Earlier this year, I spent five days in Iraq, walking the same streets in Baghdad where I had served two years earlier as an infantry platoon leader in the 101st Airborne Division.
The visit reinforced for me not only the immense complexity of the war – so often lost in our domestic political debate – but also the importance of taking the time to visit Iraq to talk with the soldiers and Marines serving on the front lines in order to grasp the changing dynamics of a fluid battlefield.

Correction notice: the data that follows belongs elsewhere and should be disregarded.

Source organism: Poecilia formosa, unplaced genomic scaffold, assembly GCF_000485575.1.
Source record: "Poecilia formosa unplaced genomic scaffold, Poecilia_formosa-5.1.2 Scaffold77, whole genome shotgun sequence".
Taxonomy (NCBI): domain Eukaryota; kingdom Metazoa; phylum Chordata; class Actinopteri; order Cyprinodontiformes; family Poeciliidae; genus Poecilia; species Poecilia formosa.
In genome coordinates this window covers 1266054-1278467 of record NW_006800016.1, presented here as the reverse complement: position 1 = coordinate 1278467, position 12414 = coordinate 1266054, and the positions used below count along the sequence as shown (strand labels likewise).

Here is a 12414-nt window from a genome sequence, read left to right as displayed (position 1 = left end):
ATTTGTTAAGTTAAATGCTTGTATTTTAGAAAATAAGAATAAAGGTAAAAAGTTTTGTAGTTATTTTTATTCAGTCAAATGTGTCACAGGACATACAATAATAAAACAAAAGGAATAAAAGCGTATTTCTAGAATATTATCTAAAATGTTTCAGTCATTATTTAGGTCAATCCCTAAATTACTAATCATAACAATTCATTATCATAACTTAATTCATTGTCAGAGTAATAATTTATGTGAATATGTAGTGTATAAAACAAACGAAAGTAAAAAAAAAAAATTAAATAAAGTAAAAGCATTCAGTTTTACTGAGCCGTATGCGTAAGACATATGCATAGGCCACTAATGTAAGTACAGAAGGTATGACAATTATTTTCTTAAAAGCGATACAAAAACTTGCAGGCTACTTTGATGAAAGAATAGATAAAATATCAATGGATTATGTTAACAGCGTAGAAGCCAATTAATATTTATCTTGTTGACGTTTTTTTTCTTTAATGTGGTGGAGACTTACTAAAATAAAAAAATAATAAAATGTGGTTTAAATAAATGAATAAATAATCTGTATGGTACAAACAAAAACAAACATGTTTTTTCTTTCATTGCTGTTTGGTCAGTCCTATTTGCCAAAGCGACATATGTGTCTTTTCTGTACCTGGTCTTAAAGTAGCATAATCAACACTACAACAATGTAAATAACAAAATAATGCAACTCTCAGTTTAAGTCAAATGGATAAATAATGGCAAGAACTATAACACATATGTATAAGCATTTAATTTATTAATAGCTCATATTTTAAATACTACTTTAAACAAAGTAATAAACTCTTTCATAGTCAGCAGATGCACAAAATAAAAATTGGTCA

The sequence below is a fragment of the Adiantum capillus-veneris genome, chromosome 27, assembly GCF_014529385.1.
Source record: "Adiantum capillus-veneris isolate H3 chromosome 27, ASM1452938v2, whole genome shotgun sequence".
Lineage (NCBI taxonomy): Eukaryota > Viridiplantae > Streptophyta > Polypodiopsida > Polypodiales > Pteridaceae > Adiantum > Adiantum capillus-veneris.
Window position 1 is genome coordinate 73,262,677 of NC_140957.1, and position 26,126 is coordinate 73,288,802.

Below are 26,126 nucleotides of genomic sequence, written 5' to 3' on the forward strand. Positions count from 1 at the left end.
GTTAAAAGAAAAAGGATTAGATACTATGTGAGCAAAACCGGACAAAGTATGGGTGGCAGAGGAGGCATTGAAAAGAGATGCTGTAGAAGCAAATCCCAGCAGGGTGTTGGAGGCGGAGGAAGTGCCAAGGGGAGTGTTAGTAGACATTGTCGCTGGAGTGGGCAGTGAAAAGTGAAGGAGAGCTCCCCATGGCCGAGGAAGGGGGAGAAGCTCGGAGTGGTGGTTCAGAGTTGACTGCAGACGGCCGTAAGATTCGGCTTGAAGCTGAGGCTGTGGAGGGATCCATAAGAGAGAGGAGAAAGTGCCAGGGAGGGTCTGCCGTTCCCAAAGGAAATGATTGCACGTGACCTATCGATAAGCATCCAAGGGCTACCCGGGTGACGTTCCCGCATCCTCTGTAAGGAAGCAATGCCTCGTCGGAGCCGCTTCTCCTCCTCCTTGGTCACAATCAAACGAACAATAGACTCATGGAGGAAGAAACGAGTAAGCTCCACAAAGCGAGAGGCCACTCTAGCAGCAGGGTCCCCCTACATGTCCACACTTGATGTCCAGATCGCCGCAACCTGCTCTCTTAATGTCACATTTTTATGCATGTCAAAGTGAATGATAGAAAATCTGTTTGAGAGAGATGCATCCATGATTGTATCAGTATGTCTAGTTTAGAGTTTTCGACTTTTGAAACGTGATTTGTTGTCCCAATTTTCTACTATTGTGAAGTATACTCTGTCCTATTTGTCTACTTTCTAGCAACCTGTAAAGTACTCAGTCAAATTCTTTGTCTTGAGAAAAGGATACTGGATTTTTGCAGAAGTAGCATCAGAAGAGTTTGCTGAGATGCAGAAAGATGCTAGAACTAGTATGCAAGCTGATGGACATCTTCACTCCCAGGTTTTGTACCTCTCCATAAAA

Mr. McCain's early advocacy for the surge and his prescient conviction that it would succeed were rooted not only in his extensive knowledge of military affairs, but in his close consultations with troops serving in the theater. They recognized that the new strategy was succeeding far before the mainstream media in the U.S. was willing to acknowledge these gains.
America is longing for an informed and principled debate about the future of Iraq. However, such a debate seems unlikely if the Democratic nominee for president won't take the time to truly understand the dynamics on the ground, let alone meet with commanders.